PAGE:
This week we get the build-up to Mars stationing retrograde in Sagittarius, which happens next Sunday, April 17, at 8:14 am EDT (12:13:47 UTC). The retrograde period lasts two months, and this forms the basis of Eric’s 2016 Spring Reading, which we’re publishing soon.
At around midnight on Thursday, the waxing half Moon will closely aspect Mars (that is: the Moon is square the Sun, and they both make an angle to Mars called a sesquiquadrate).
This might be regarded as a precursor to the actual station retrograde: a preparatory moment. The chart itself looks like an arrow is pointing at Mars, which is an astrological hint equivalent to waving the Red Planet in our faces with a huge klieg light saying “LOOK HERE.” So what are you actually looking at?
Well, that’s for you to decide. Here are some clues, though: What is your life calling? What is your deepest, most passionate desire? What really gives you enthusiasm and makes you get up and go? More to the point — what are you doing to get to that place you want to be?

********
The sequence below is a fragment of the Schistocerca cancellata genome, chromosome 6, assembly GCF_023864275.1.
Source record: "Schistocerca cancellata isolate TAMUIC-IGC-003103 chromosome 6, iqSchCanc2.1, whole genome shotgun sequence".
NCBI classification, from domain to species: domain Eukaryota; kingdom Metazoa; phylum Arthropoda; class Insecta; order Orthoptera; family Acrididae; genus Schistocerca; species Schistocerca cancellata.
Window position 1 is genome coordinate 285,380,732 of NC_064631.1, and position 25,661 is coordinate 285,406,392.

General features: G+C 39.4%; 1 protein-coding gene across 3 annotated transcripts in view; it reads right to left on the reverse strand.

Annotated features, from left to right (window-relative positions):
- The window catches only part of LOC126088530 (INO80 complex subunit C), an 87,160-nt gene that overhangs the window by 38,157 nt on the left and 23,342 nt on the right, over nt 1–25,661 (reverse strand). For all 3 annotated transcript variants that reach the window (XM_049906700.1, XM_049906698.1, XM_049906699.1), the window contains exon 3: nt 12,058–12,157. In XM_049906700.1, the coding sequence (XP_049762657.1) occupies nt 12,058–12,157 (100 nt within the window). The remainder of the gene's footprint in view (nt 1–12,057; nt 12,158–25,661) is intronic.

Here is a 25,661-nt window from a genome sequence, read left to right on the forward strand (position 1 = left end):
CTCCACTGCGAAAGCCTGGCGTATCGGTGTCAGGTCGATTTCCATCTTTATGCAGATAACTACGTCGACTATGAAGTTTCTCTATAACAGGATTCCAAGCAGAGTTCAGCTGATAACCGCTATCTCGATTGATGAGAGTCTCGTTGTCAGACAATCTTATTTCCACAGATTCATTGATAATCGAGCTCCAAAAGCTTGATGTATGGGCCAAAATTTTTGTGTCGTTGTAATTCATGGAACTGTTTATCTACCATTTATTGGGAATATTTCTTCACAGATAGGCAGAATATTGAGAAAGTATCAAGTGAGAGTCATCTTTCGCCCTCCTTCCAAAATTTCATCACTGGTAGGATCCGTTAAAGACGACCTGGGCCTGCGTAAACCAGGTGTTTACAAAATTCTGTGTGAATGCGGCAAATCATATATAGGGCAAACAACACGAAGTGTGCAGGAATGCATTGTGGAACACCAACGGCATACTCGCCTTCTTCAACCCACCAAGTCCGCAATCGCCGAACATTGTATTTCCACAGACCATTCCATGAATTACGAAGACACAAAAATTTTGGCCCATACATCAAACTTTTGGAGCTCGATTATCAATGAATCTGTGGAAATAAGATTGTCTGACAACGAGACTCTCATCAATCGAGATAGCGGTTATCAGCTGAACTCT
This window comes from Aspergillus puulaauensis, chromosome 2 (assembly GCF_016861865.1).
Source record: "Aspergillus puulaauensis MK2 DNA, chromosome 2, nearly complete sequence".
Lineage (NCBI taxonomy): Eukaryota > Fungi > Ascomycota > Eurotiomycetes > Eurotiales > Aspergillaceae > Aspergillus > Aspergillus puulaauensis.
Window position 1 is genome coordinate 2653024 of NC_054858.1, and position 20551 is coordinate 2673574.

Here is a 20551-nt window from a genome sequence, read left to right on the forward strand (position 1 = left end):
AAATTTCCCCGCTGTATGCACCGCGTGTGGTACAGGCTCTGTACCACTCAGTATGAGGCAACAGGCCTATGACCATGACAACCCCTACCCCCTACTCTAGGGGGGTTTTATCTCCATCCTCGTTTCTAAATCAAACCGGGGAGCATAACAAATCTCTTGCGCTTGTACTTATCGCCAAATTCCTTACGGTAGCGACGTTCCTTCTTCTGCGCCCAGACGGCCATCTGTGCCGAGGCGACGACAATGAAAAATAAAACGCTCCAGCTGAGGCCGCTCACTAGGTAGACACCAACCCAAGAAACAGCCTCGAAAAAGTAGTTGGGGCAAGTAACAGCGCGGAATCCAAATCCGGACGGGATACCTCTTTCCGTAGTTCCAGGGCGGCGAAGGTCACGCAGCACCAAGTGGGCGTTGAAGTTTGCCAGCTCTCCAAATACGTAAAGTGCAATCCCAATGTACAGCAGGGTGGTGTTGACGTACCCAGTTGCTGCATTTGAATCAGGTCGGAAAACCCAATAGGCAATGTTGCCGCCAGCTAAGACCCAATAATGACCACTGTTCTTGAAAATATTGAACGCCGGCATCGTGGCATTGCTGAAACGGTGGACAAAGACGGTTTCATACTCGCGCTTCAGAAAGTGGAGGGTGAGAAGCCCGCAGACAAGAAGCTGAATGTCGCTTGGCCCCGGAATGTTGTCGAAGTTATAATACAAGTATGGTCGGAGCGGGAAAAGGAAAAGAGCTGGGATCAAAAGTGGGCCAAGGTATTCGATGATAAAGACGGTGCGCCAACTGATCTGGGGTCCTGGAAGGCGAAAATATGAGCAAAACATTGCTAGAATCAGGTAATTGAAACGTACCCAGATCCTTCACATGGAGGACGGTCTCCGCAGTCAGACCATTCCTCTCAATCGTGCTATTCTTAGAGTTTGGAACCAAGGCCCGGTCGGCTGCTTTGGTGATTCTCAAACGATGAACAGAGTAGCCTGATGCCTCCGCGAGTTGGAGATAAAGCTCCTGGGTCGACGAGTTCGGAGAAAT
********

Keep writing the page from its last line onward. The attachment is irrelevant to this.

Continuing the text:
A moment like this can be like an electric jolt, sending a surge of energy to wake up our brains. You might experience this as a sudden inspiration, a dream, an intuition, or simply a wish for something. Follow the trail of that inclination, and see where it leads. If it leads to you moving forward on your personal mission, you’re probably on the right track. (If it leads to you thoroughly enjoying life in all its beauty and glory, you’re definitely on the right track.)
Feel free to nudge your patron deities or guardian angels for advice — and pay careful attention to what they say. If you feel in a rut and tempted to remain there, you might like to have an honest conversation with yourself (and/or said beings) as to why. Obstacles can be good for you, but usually that’s in the context of getting them knocked down and building up your strength in the process.
Mars may be the god of war, but this week — as the purveyor of both desire and the energy to fulfill it — he can be the arrow that points you in the best possible direction.
— Amy Elliott